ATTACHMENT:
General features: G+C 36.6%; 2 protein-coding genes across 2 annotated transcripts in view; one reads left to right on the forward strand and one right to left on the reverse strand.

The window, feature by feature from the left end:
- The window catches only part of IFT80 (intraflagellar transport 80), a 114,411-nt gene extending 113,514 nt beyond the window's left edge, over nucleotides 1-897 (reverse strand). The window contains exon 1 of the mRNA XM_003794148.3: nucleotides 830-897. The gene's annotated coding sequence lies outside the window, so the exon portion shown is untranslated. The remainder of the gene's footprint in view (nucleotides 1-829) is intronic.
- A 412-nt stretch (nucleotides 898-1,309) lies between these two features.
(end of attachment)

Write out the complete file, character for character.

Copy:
General features: G+C 36.6%; 2 protein-coding genes across 2 annotated transcripts in view; one reads left to right on the forward strand and one right to left on the reverse strand.

The window, feature by feature from the left end:
- The window catches only part of IFT80 (intraflagellar transport 80), a 114,411-nt gene extending 113,514 nt beyond the window's left edge, over nucleotides 1-897 (reverse strand). The window contains exon 1 of the mRNA XM_003794148.3: nucleotides 830-897. The gene's annotated coding sequence lies outside the window, so the exon portion shown is untranslated. The remainder of the gene's footprint in view (nucleotides 1-829) is intronic.
- A 412-nt stretch (nucleotides 898-1,309) lies between these two features.